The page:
The devil in disguise

Hall's Coca Wine - 1897 ad from Country Life

John Michael Smith is one of those fleeting figures who cross history’s pages when they get into trouble and then disappear, leaving only a hint of a life where destitution is more prominent than criminality. At the age of 11 he lived in Lodge Lane, Derby, with his mother and …

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An ulcer as big as a hen-egg

Patient testimonials were (and indeed remain) an integral part of the promotion of non-evidence-based health products. While 19th-century newspaper advertising only had room for concise endorsements, promotional books and pamphlets allowed medicine proprietors to give more detailed case studies of those who had supposedly benefited from their products. This one …

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Wonder-workers and styptics

When your Magic Chicken is suffering from cholera, there’s no need to panic. This bottle for the Magic Chicken Cholera Cure is one of around 195 medicine bottles in the collection of Michael Till, a retired GP from Gloucestershire. Michael became interested in historical remedies after looking into the story …

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Poison. To be applied night and morning.

I have some wonderful pictures to share with you today thanks to collector Rex Barber from Perth, Western Australia, who owns several hundred 18th – 20th century proprietary remedy lids. Rex has exhibited his collection as far afield as the Federation of Historical Bottle Collectors’ 2012 show in Reno, NV. …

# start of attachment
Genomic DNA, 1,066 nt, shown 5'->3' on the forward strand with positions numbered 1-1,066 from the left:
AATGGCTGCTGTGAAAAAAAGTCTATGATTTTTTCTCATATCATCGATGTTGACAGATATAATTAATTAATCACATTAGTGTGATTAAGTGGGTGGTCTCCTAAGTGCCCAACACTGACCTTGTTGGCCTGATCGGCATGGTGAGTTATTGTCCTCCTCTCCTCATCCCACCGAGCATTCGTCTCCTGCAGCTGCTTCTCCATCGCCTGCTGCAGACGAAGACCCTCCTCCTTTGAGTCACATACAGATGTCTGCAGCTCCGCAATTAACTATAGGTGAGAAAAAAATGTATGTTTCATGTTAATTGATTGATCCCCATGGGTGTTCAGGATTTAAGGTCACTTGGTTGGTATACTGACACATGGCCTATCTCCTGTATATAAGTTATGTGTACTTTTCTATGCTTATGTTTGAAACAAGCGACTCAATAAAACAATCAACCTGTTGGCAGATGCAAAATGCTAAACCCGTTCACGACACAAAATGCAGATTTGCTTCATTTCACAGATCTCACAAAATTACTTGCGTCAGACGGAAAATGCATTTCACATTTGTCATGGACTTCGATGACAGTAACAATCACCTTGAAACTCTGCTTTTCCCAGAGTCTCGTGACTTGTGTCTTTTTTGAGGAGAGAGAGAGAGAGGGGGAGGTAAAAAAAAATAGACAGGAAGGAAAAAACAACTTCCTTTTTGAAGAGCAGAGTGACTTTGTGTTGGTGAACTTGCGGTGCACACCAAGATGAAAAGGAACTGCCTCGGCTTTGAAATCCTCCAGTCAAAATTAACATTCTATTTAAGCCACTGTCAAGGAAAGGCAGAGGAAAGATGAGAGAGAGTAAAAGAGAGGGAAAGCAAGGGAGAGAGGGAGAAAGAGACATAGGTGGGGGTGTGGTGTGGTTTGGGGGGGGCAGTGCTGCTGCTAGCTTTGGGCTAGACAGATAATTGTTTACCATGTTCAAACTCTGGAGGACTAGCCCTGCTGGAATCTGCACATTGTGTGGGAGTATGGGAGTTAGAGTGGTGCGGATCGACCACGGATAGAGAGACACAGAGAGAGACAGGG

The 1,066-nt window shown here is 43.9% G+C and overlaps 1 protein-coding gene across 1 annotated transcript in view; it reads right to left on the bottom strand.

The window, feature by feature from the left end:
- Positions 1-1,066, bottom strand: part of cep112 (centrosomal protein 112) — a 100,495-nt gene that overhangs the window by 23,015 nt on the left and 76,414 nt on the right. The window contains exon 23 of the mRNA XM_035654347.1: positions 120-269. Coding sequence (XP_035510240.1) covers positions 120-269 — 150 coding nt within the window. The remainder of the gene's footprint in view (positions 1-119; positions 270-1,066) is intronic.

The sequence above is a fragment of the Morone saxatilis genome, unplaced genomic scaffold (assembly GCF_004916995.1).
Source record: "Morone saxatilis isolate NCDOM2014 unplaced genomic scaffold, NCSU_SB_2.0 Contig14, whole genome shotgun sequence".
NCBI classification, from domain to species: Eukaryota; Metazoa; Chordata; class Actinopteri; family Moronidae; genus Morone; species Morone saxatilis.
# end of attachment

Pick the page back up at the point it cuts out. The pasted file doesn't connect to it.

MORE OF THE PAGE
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The Diagraphoscope – a wonder-working machine

Twentieth-century businessman X. W. Witman saw a lot of potential in X-rays. Doctors might get excited about their emerging medical application, but for him X-rays offered something even better – the chance to get rich quick. If you could X-ray Witman’s head, the plate would display a fine collection of …

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The Voice of the People

Why would you visit The Quack Doctor to read about the famous Beecham’s Pills, when five seconds of Googling will give you more information than you could possibly read in a lifetime? Well, obviously you wouldn’t, so that’s why I’ve never blogged about them. I just wanted to do a …

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Antonius W. Van Bysterveld, Expert Inspector of Urine

Advertisement from The Pomeroy Herald, Iowa, 27 January 1910 Centuries after the figure of the ‘pisse-prophet’ had descended into the realms of quackery and ridicule, a modern kind of urine analyst popped up in Grand Rapids, Michigan. In the early 20th century, scientific urine tests were part of mainstream medical …

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The Balm of Zura, or Phoenix of Life

Source: Trewman’s Exeter Flying Post, 3 April 1823 Much of the evidence on this one is anecdotal, but the proprietor of the Balm of Zura, Dr A. Lamert, certainly sounds quite a character. Lamert was the son of a London-based German quack who dabbled in ophthalmology before moving on to …

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Munyon is ready…

Would you buy a homeopathic remedy from this man? Source: The Morning Times (Washington D.C.) 13 December 1896 James Monroe Munyon’s pompadour hairstyle was a familiar feature of American newspapers around the turn of the 20th century. Having tried his hand at teaching, law, social work, publishing and song-writing, he …

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Angelick Snuff

This noble composition was on sale for most of the first half of the 18th century but enjoyed a moment of fame 200 years later when an American news editor stumbled on the advert and found it entertaining enough to fill a space in his paper. Other papers lifted the …

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